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The Journal Gazette

Thursday, March 24, 2016 10:00 pm

Letters to the editor

Burmese need cultural center


Fort Wayne is home to one of the largest Burmese populations in the United States, yet there is no Burmese cultural center here. Such a facility would help them adapt to a foreign culture, could supply classes and meeting rooms, and provide recreational opportunities for the younger Burmese. Businesses and residents in areas with larger numbers of Burmese residents have, and are continuing to, experience vandalism often performed by bored, frustrated young Burmese.

Surely the city has an available structure on the south side of town (where many of the Burmese live) that could be used for such a purpose. It would help the Burmese and reduce the ill will toward them that has developed in some Fort Wayne residents.

TONI BLACKWOOD

Fort Wayne


Trump’s telling behavior


During President Barack Obama’s 2009 address to the joint session of Congress detailing his health care plans, Rep. Joe Wilson of South Carolina heckled the president by shouting, "You lie."

As president and based on the way he has handled hecklers in his rallies, can we expect Donald Trump to have a representative removed with a command to "Get ’em outta here," or will he ask another representative to punch him in the face and he will pay their legal fees?

Keeping in mind that the best predictor of future behavior is past behavior, what should the American citizens expect?

JEFF VAUGHAN

Fort Wayne


Growth ‘road map’ essential


If we are on "The Road to One Million," where is the road map?

Based on the March 16 article that mentions a referendum to increase the sales tax by 1 percent to fund the Regional Cities Project, some of the road paving includes previously unannounced higher taxes. A search of the winning proposal yielded no use of the term "tax increase." It does mention that all 11 counties have a county economic development income tax, which most use to fund economic development and infrastructure. The Allen County rate is tied for the highest at 0.4 percent. A 1 percent increase would more than triple this category of sales tax.

A good road map would address people, places and things. "Places" is covered by the Regional Cities proposal, but the proposal is only a starting place for a comprehensive story and community engagement that articulates a distinctive vision for the future that includes a "unique collection of qualities and characteristics – visual, cultural, social, and environmental – that provide meaning to a location" ("The Distinctive City," Edward T. McMahon, April 4, 2012). For "people," the March 2015 report "Young Adult Migration: 2007–2009 to 2010–2012" suggests that our target national audience is 27 percent foreign born with fast-growing cities receiving up to 40 percent foreign-born new residents. College towns are among the fastest-growing small urban areas. Bloomington and Lafayette are Indiana examples. I have heard no discussion or strategy of how our future city will be attractive to these specific groups or how the current discussion of IPFW management supports increased messaging of Fort Wayne as a "college town." "Things" are investments in the community to accomplish the weave of social and cultural aspects to achieve the population outcomes – it could include new taxes, but not just for construction. A good example would be actions to engage the arts community.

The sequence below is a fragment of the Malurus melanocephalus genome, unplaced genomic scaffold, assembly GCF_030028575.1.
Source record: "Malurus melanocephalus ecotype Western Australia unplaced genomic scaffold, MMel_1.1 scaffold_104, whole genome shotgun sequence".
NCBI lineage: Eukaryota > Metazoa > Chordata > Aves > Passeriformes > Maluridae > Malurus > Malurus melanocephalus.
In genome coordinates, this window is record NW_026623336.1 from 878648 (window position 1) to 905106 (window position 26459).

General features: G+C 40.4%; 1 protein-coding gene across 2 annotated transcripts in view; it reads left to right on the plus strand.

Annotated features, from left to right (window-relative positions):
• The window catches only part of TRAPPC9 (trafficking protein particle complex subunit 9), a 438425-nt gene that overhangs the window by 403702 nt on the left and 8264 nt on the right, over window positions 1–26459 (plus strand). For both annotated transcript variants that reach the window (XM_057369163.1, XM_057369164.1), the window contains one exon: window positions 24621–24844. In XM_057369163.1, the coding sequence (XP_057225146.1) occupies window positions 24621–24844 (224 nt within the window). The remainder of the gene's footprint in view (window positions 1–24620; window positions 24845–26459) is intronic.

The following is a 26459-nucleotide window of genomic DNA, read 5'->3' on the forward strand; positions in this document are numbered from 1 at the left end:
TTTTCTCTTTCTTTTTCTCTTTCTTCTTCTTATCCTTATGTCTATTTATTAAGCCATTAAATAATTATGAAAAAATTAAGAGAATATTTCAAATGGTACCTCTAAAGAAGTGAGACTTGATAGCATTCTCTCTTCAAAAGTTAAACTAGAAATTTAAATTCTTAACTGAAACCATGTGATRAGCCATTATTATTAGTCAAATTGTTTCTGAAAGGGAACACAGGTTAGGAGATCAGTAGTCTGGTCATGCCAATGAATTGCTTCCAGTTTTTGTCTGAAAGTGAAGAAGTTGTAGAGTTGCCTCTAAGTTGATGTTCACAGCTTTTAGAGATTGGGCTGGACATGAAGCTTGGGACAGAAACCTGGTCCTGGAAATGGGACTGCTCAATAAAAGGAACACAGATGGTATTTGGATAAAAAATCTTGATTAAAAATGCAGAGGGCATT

Until a comprehensive road map is available, I oppose any increased taxes for the Regional Cities project.

BILL ANDREWS

Huntertown


Looking up in Huntington


A recent front-page story about a major Huntington employer leaving town failed to tell the complete story.

For example, the day before it was revealed that jobs would leave town, another one of Huntington’s major employers announced expansion plans. The good news about hundreds of new jobs went largely unnoticed. Also, since the downturn in 2008, Huntington has redeveloped more than 2 million square feet of vacant industrial property. Numerous businesses have expanded, and several new businesses have moved to town in recent years. Companies constantly move into and out of northeast Indiana, and adapting to an ever-changing business environment is a strength in Huntington.

Are we disappointed about losing jobs? Of course. But Huntington’s business-friendly environment, combined with our resiliency and optimism, has served the community well in the past, and I feel very good about our future.

CHARLES CHAPMAN

Huntington City Council, District One


A confusing column


Although I am a Ted Cruz supporter, I was prepared to be upset reading Christer Watson’s "Uncurious Trump uniquely unqualified for White House" (March 15t). Upset wouldn’t be the word once I read the column. I’m not sure what the word would be. I’m not sure what Watson wrote. Anyone?

JOHN WONDERLY

Huntington